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Mico Suayan punches readers in the eyes with the opening page of “Bloodshot Reborn” #1 as he balances three explosively detailed panels of Bloodshot with just a handful of words from Jeff Lemire. Letterer Dave Lanphear breaks those words down across the page and colorist David Baron brings in some graytones, some red and atmospheric blue to balance out the blazing yellow-orange of gunfire before even the first page turn.

Red, white, black and blue fill the first three pages as Lemire gives readers a quick elevator pitch on who Bloodshot was prior to this issue. Eight pages of exposition occur before the dialogue clicks in, as Lemire chooses the path of “ominous narrator” to describe Bloodshot’s history to the readers. Lemire throws a twist on the narrator’ identity and settles the story in alongside Ray Garrison, former Bloodshot and now maintenance worker for a motel in Colorado. Lemire gives Garrison a nominal cast, consisting of the motel owner and her grandson, and chooses to anchor his past through Kay the Geomancer and Garrison’s own crumbling memories of what was. By choosing to make Garrison a sympathetic character, Lemire invites the readers further into the story and suggests we invest our interest in this down-on-his-luck former anti-hero.

Keeping one foot in the bizarre, the writer also introduces Bloodsquirt. In the interest of keeping this spoiler-free, let’s just say his role in “Bloodshot Reborn” #1 has to be seen to be appreciated, but this comic would not be the same without this sliver of the Bloodshot mythology.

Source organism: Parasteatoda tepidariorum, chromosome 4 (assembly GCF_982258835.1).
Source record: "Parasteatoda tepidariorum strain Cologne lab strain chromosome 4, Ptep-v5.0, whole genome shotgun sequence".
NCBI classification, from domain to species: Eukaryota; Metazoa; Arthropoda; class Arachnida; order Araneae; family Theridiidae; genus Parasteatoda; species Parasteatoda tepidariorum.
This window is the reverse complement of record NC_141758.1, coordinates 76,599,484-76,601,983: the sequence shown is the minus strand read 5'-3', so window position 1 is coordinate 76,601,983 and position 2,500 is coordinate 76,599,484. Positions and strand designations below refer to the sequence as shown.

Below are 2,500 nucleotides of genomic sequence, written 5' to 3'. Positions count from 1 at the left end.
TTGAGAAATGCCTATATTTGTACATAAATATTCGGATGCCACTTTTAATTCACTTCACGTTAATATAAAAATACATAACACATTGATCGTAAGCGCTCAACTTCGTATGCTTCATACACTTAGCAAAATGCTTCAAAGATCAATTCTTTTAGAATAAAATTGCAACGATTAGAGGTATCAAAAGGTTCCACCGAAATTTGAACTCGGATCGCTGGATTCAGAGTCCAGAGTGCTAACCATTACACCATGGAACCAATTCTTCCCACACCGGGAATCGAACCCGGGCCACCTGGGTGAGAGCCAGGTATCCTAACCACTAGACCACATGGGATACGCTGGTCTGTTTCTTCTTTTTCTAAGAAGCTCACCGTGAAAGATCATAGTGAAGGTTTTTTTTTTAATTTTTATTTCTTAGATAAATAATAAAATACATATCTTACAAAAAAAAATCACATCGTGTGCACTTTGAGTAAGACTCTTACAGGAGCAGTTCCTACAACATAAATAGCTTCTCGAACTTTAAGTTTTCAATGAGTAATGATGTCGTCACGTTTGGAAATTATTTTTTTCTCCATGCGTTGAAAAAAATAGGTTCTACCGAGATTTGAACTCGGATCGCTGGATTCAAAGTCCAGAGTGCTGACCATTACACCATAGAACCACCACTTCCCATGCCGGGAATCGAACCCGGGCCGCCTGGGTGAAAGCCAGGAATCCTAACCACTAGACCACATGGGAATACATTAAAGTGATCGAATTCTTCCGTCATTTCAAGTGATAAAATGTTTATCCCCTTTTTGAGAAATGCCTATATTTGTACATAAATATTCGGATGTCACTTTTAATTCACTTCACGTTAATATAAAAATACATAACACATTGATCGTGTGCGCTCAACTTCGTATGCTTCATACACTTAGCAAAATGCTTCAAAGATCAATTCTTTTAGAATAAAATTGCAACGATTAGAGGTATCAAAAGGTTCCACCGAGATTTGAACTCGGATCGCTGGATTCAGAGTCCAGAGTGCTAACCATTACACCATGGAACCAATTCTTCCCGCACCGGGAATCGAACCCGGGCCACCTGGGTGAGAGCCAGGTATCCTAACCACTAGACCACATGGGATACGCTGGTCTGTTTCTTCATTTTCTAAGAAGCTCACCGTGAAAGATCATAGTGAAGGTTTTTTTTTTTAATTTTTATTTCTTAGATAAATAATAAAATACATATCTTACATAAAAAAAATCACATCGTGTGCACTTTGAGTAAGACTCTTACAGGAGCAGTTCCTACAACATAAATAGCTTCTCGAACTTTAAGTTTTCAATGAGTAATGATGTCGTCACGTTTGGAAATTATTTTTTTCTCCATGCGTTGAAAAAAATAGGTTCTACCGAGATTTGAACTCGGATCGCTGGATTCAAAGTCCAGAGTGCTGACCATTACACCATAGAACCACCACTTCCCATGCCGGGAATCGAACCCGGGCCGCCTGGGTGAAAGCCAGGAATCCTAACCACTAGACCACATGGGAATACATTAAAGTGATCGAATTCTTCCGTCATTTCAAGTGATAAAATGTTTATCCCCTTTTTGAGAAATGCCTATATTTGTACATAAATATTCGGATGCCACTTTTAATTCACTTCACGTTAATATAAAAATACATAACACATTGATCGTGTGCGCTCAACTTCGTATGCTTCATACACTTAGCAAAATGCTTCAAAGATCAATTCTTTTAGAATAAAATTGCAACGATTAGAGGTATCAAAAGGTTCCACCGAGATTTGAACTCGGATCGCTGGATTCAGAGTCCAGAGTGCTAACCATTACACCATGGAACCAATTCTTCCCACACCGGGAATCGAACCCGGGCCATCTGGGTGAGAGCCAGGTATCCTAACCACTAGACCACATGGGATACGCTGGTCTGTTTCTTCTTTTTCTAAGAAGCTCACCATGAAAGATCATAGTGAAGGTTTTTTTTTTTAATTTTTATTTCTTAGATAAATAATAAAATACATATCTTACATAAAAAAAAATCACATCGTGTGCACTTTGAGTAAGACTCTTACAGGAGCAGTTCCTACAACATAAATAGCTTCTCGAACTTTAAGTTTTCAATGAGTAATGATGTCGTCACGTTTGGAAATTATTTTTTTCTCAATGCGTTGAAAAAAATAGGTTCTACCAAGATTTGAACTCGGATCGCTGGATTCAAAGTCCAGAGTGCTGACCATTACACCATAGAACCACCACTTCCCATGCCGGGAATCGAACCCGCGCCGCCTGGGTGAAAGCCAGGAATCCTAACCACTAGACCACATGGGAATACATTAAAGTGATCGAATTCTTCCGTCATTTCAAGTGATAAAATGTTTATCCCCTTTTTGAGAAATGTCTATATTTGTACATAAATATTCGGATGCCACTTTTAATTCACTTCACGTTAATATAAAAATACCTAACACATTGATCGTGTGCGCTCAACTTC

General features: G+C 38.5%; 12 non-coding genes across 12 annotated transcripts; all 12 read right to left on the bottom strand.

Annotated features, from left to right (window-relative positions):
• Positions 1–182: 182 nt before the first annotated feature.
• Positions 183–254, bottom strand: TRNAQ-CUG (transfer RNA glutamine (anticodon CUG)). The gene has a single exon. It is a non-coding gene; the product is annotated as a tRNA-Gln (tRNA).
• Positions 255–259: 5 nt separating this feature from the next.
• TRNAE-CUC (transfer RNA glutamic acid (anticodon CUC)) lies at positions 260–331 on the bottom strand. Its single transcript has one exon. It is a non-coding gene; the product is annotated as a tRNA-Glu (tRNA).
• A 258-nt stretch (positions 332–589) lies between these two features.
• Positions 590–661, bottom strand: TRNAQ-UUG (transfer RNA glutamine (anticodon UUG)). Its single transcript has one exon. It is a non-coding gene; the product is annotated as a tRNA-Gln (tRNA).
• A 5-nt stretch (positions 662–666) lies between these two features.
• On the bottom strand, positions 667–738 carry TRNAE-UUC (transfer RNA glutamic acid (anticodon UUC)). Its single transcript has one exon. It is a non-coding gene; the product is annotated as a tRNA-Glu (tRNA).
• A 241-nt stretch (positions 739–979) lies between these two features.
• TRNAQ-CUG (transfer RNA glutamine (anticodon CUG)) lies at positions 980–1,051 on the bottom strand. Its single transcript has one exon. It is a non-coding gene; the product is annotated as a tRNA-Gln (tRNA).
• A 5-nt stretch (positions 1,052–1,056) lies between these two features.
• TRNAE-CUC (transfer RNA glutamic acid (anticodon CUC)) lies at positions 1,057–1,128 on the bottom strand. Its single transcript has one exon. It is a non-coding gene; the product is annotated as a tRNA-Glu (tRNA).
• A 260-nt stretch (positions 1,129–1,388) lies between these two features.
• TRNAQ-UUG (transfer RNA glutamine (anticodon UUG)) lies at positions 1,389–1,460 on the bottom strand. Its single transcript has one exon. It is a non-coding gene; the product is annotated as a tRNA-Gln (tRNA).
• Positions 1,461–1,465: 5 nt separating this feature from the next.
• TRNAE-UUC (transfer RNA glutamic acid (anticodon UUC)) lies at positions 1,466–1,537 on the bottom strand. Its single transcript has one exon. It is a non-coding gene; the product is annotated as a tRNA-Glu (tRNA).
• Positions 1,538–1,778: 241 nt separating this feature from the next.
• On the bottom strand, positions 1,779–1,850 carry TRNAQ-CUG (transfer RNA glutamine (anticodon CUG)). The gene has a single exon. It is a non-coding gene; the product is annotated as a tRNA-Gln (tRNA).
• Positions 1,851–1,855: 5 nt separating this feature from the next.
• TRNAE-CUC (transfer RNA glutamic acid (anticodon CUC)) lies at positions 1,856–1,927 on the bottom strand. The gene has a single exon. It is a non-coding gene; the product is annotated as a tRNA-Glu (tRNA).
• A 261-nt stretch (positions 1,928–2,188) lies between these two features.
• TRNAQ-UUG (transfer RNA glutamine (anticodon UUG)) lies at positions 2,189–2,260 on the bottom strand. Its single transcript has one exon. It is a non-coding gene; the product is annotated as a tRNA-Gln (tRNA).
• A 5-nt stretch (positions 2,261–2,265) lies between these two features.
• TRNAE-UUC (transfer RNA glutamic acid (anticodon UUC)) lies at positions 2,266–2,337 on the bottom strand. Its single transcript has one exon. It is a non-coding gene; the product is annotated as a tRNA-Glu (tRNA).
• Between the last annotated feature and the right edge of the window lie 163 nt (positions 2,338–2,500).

The world according to Suayan is filled with wrinkles and crosshatches, putting wear and tear on everything and inviting shadows into every scene. Baron opens up the color set after the first three pages, reducing the amount of red, white and blue in favor of secondary colors, natural settings and atmospheric lighting. Garrison has a vision that seems real enough, giving him second thoughts on his current stead, and Baron mixes up green backgrounds and purple figures to present desperate, haunted climates around Suayan’s drawings. Everything in Suayan’s panels seems tangible, save for Bloodsquirt, who makes his appearance and contributions all the more disturbing as Suayan contorts Garrison’s face through a myriad of expressions.

Regardless of readers’ familiarity with Bloodshot, Lemire, Suayan, Baron and Lanphear serve up a masterful introduction. Readers looking for a fresh start will find it here, while longer-term Bloodshot fans will find a nice recap prior to Lemire kicking this adventure into high gear. Lemire gives readers a solid set-up, action and intrigue. Garrison tries to find his place post-Bloodshot, but it seems the world — and Lemire, especially — has other plans. It looks like this is going to be an action-packed, psychodrama-tinged adventure.